I’m not sure how it happened. But it did.
Somewhere along the way, I ended up in meme debt. Just like financial debt, it just sneaks up on you. The next thing you know, you’re way behind.
Tag, Tag, Tag, Tag…
I’d been tagged for a bunch of these blog memes. As I mentioned before, I’m never quite sure how to work them in.
I try hard to stay on topic. Since this isn’t a blog about blogging, many memes don’t really fit or provide anything of value to my readers.
Based on feedback, a good portion of my readers aren’t bloggers. Some didn’t even know what a blog was. They just saw this as a Website with some success tips, a little inspiration, and funny pictures.
On the flip side, I enjoy being part of the blogging community. It’s one of the main reasons I started blogging (another meme).
I also have found that many memes are very interesting to read on other blogs. They can provide some insight into the bloggers behind the page, and help add personality.
Be Selective and Find a Balance
As John Wesley listed in his “27 Lessons Learned…” post, which Darren Rowse added his comments:
“Don’t participate in every meme or trade links with everyone who asks.” – Preach it brother! If you participate in every meme that comes your way (or every time you’re tagged) then you could find your blog goes so far off topic that you lose readership (not to mention your own focus). Be selective in what you participate in and choose those that have relevancy in terms of topic and add value to your blog.
I think this is the key — participating by being selective. Only jump on the meme train when the topic fits, and only on occasion. Otherwise your blog can become a blog just about blog memes.
Declaring Blog Meme Bankruptcy
So I realized that I won’t be able to go back and get caught up on all the blog memes. So I’m starting clean.
To be honest, it’s actually flattering to be tagged. It’s nice to know folks think about you. But to make sure I stay on topic, I can’t participate in every meme or take up every tag and run with it. So I’m going with John and Darren’s advice — be selective in what you participate in and choose those that have relevancy.
How Do You Handle Memes?
Now as a sort of meme of memes, I want to know how you handle them:
- Do you have a policy?
- Particularly if you’re a problogger or a business blogger — where you have a definitive reason to stay on topic — how do you participate?
I’m not tagging anyone, but I’d be very interested to hear your meme strategy in the comments or in your own post.
I’m with you, Tony. It’s difficult, but sometimes you just have to say no to memes. I really do appreciate the tags and participate whenever it’s practical, so I hope people realize that it’s nothing personal, I just need to do what’s best for my readership.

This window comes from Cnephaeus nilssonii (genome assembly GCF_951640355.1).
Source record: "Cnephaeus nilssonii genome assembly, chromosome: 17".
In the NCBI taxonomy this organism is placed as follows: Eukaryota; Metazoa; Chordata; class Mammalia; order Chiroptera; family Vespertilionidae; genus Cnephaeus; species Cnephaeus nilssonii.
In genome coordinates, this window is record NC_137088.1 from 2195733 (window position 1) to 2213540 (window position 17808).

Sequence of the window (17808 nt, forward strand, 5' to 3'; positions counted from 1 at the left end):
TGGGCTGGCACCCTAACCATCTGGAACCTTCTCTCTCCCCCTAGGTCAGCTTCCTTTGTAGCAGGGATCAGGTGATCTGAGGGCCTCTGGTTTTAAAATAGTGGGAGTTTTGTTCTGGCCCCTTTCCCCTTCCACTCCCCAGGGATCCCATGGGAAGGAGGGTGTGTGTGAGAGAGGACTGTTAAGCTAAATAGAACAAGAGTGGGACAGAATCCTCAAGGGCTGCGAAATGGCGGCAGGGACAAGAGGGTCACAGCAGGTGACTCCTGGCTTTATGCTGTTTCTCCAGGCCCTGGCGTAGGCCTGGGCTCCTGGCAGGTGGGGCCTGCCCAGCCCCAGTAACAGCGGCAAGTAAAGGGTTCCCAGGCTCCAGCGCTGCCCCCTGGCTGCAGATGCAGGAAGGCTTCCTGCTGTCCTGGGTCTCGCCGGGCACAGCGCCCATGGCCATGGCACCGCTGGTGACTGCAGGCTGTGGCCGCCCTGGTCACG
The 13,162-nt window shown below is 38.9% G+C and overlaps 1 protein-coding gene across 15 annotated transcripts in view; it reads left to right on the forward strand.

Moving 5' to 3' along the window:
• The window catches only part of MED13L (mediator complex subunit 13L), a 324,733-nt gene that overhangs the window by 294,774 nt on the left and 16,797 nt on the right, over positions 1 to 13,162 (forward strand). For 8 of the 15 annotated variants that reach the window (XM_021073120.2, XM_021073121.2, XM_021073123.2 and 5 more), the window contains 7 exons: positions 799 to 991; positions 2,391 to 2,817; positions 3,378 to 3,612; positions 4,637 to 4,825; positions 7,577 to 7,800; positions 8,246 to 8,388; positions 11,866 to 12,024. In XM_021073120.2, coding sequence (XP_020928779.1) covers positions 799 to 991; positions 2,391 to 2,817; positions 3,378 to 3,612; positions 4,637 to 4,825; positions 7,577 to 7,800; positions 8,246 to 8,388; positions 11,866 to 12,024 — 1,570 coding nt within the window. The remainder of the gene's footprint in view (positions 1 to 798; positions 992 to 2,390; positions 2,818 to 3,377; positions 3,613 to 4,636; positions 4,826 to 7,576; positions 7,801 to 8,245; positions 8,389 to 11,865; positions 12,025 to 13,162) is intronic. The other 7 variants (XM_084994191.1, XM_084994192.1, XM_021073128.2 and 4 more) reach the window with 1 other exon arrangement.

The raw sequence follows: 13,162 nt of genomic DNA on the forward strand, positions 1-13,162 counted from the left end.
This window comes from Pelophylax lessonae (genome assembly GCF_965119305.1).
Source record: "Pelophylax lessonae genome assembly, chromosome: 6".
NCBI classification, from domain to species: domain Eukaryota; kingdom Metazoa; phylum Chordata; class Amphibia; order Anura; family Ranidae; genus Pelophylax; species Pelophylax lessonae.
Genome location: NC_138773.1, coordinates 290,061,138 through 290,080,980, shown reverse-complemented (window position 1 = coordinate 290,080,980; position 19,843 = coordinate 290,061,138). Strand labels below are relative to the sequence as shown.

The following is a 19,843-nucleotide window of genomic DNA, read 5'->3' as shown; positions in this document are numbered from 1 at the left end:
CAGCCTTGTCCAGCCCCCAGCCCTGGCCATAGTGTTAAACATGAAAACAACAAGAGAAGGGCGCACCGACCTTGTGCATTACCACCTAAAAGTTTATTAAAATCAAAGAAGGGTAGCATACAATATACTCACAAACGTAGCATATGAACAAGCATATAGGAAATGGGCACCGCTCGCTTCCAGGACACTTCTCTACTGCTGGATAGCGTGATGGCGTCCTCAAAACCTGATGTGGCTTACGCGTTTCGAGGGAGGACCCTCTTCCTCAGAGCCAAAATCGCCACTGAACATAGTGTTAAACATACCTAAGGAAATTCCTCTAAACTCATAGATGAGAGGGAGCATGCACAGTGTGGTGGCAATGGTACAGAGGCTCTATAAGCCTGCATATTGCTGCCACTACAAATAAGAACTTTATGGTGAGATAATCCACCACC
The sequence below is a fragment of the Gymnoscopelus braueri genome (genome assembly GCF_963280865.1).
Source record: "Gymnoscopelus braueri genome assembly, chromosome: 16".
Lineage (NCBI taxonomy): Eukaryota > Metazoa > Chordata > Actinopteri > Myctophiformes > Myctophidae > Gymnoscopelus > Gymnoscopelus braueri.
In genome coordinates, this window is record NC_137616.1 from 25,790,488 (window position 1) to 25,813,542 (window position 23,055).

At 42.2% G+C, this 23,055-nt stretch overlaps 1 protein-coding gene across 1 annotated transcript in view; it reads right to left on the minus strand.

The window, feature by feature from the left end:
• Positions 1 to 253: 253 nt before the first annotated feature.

No policy here, Tony. I participate in memes if I have the time and if I feel that they are going to add to my blog in some fashion – even if it is to give my readers a glimpse into my real persona.
And I just don’t stress about it if one gets missed.
I’m with Char Tony. I do what I can to play along, but I don’t get to all of them, and I feel okay about that.
One guy (don’t remember who, sorry, but it could have been Drew McLellan) said they reserve weekends for meme time, and they try to participate in 1 or 2 a month.
It’s up to you how/if you want to play. A polite note to the person who tagged you if you choose not to play is a nice extra step too, especially if they took the time to e-mail you to “invite you” to play.
I think you, John, Char and Phil all hit it on the head. You can’t do them all; you only do the ones that “fit”, and then – relax! Besides, I’m wondering if memes have sortof “run their course”. Group writing projects seem to be taking center stage these days.
It’s nice when your friends think about you, and a note is definitely the polite response if you can’t.
John – I think that’s a great point — nothing personal, just looking out for your readers.
Char – Another great point — having the time. There are so many, it could take up all of your blogging time, especially if you blog as a side project.
Phil – You’re right, I think it was Drew. That’s a good approach, setting aside a specific time to do them. And a note when you can’t participate is a good idea.
Robert – Yeah, group writing projects have more of an “opt-in” feel. You take the initiative to seek them out, like blog carnivals. Where, depending on the meme, a tag can feel more like an obligation.
It’s difficult for me at times to say no to memes. I really like that my readers involve me in their memes, but I can’t say yes everyday!
I guess the key is to be polite while saying no.
I know alot of people donâ€™t like memes. But I do them for one reason. It helps readers understand why we do what we doâ€¦what our goal and mission isâ€¦and for those of us with a global goalâ€¦its gives exposure to new readers.